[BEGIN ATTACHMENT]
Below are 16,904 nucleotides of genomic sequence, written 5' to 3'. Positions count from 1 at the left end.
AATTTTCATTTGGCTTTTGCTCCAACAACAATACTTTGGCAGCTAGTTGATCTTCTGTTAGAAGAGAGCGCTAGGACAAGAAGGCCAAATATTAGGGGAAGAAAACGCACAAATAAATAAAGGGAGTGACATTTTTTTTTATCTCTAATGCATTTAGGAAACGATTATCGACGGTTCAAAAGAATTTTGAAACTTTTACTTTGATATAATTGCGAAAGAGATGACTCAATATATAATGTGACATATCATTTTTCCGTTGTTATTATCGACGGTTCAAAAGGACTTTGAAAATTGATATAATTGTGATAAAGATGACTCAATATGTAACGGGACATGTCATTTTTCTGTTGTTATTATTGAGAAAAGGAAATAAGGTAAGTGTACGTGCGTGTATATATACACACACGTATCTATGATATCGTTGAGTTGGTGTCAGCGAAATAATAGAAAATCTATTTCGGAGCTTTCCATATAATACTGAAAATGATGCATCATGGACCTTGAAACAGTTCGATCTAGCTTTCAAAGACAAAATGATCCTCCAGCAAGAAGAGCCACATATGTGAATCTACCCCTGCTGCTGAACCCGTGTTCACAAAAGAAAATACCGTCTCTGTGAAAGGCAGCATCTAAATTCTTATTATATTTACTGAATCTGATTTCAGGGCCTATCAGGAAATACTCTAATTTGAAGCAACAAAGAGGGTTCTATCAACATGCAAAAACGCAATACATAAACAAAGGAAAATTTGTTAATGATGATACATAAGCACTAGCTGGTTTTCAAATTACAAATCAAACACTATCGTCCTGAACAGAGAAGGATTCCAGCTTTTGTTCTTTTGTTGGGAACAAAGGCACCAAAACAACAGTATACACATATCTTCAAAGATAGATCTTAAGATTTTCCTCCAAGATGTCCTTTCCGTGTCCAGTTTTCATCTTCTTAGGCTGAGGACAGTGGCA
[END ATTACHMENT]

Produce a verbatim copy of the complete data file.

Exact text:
Below are 16,904 nucleotides of genomic sequence, written 5' to 3'. Positions count from 1 at the left end.
AATTTTCATTTGGCTTTTGCTCCAACAACAATACTTTGGCAGCTAGTTGATCTTCTGTTAGAAGAGAGCGCTAGGACAAGAAGGCCAAATATTAGGGGAAGAAAACGCACAAATAAATAAAGGGAGTGACATTTTTTTTTATCTCTAATGCATTTAGGAAACGATTATCGACGGTTCAAAAGAATTTTGAAACTTTTACTTTGATATAATTGCGAAAGAGATGACTCAATATATAATGTGACATATCATTTTTCCGTTGTTATTATCGACGGTTCAAAAGGACTTTGAAAATTGATATAATTGTGATAAAGATGACTCAATATGTAACGGGACATGTCATTTTTCTGTTGTTATTATTGAGAAAAGGAAATAAGGTAAGTGTACGTGCGTGTATATATACACACACGTATCTATGATATCGTTGAGTTGGTGTCAGCGAAATAATAGAAAATCTATTTCGGAGCTTTCCATATAATACTGAAAATGATGCATCATGGACCTTGAAACAGTTCGATCTAGCTTTCAAAGACAAAATGATCCTCCAGCAAGAAGAGCCACATATGTGAATCTACCCCTGCTGCTGAACCCGTGTTCACAAAAGAAAATACCGTCTCTGTGAAAGGCAGCATCTAAATTCTTATTATATTTACTGAATCTGATTTCAGGGCCTATCAGGAAATACTCTAATTTGAAGCAACAAAGAGGGTTCTATCAACATGCAAAAACGCAATACATAAACAAAGGAAAATTTGTTAATGATGATACATAAGCACTAGCTGGTTTTCAAATTACAAATCAAACACTATCGTCCTGAACAGAGAAGGATTCCAGCTTTTGTTCTTTTGTTGGGAACAAAGGCACCAAAACAACAGTATACACATATCTTCAAAGATAGATCTTAAGATTTTCCTCCAAGATGTCCTTTCCGTGTCCAGTTTTCATCTTCTTAGGCTGAGGACAGTGGCA